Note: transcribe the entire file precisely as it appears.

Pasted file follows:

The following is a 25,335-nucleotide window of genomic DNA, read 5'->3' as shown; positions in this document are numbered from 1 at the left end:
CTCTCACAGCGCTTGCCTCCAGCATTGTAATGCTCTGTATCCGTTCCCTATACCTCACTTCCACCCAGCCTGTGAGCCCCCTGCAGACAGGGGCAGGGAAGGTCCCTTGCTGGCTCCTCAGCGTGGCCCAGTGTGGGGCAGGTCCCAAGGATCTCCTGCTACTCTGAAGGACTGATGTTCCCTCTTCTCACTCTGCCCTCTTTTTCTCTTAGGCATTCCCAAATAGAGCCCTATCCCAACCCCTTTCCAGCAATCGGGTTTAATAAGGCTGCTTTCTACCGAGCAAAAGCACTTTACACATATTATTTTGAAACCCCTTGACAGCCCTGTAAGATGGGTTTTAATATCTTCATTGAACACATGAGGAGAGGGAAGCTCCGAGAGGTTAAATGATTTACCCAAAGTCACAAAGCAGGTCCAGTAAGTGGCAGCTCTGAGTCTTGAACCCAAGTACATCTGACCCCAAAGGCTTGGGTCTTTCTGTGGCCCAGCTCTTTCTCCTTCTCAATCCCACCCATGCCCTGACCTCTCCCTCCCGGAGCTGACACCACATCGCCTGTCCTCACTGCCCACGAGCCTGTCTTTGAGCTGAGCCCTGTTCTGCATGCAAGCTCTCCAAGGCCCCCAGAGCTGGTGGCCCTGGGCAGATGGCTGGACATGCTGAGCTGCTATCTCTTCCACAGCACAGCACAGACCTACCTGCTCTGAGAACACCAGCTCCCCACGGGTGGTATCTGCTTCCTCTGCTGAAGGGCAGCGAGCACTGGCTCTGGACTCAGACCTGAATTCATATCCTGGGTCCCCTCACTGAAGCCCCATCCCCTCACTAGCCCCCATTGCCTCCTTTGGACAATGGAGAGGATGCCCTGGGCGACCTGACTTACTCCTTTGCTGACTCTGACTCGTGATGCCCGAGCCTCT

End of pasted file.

The following is a 25,335-nucleotide window of genomic DNA, read 5'->3' as shown; positions in this document are numbered from 1 at the left end:
CTCTCACAGCGCTTGCCTCCAGCATTGTAATGCTCTGTATCCGTTCCCTATACCTCACTTCCACCCAGCCTGTGAGCCCCCTGCAGACAGGGGCAGGGAAGGTCCCTTGCTGGCTCCTCAGCGTGGCCCAGTGTGGGGCAGGTCCCAAGGATCTCCTGCTACTCTGAAGGACTGATGTTCCCTCTTCTCACTCTGCCCTCTTTTTCTCTTAGGCATTCCCAAATAGAGCCCTATCCCAACCCCTTTCCAGCAATCGGGTTTAATAAGGCTGCTTTCTACCGAGCAAAAGCACTTTACACATATTATTTTGAAACCCCTTGACAGCCCTGTAAGATGGGTTTTAATATCTTCATTGAACACATGAGGAGAGGGAAGCTCCGAGAGGTTAAATGATTTACCCAAAGTCACAAAGCAGGTCCAGTAAGTGGCAGCTCTGAGTCTTGAACCCAAGTACATCTGACCCCAAAGGCTTGGGTCTTTCTGTGGCCCAGCTCTTTCTCCTTCTCAATCCCACCCATGCCCTGACCTCTCCCTCCCGGAGCTGACACCACATCGCCTGTCCTCACTGCCCACGAGCCTGTCTTTGAGCTGAGCCCTGTTCTGCATGCAAGCTCTCCAAGGCCCCCAGAGCTGGTGGCCCTGGGCAGATGGCTGGACATGCTGAGCTGCTATCTCTTCCACAGCACAGCACAGACCTACCTGCTCTGAGAACACCAGCTCCCCACGGGTGGTATCTGCTTCCTCTGCTGAAGGGCAGCGAGCACTGGCTCTGGACTCAGACCTGAATTCATATCCTGGGTCCCCTCACTGAAGCCCCATCCCCTCACTAGCCCCCATTGCCTCCTTTGGACAATGGAGAGGATGCCCTGGGCGACCTGACTTACTCCTTTGCTGACTCTGACTCGTGATGCCCGAGCCTCT